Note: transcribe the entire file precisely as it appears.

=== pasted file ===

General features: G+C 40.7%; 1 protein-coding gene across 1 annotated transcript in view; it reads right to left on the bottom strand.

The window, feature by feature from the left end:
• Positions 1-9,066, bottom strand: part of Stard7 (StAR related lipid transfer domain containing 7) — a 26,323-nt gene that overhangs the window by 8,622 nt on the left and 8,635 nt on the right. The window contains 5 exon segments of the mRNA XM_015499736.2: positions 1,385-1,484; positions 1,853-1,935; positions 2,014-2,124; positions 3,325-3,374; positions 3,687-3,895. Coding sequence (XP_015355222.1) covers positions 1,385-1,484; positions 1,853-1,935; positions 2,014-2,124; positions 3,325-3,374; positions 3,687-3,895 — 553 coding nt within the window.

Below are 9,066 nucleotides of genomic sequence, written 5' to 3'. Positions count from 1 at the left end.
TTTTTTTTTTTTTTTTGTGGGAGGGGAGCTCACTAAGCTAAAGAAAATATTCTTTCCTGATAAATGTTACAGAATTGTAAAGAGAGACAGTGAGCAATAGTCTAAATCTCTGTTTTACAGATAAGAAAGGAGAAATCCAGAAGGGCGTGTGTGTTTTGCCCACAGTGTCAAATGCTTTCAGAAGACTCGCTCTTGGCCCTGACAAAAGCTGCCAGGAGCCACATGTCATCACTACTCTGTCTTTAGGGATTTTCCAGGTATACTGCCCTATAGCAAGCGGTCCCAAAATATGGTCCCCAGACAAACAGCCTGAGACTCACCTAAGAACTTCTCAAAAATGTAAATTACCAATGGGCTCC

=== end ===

General features: G+C 40.7%; 1 protein-coding gene across 1 annotated transcript in view; it reads right to left on the bottom strand.

The window, feature by feature from the left end:
• Positions 1-9,066, bottom strand: part of Stard7 (StAR related lipid transfer domain containing 7) — a 26,323-nt gene that overhangs the window by 8,622 nt on the left and 8,635 nt on the right. The window contains 5 exon segments of the mRNA XM_015499736.2: positions 1,385-1,484; positions 1,853-1,935; positions 2,014-2,124; positions 3,325-3,374; positions 3,687-3,895. Coding sequence (XP_015355222.1) covers positions 1,385-1,484; positions 1,853-1,935; positions 2,014-2,124; positions 3,325-3,374; positions 3,687-3,895 — 553 coding nt within the window.

Below are 9,066 nucleotides of genomic sequence, written 5' to 3'. Positions count from 1 at the left end.
TTTTTTTTTTTTTTTTGTGGGAGGGGAGCTCACTAAGCTAAAGAAAATATTCTTTCCTGATAAATGTTACAGAATTGTAAAGAGAGACAGTGAGCAATAGTCTAAATCTCTGTTTTACAGATAAGAAAGGAGAAATCCAGAAGGGCGTGTGTGTTTTGCCCACAGTGTCAAATGCTTTCAGAAGACTCGCTCTTGGCCCTGACAAAAGCTGCCAGGAGCCACATGTCATCACTACTCTGTCTTTAGGGATTTTCCAGGTATACTGCCCTATAGCAAGCGGTCCCAAAATATGGTCCCCAGACAAACAGCCTGAGACTCACCTAAGAACTTCTCAAAAATGTAAATTACCAATGGGCTCC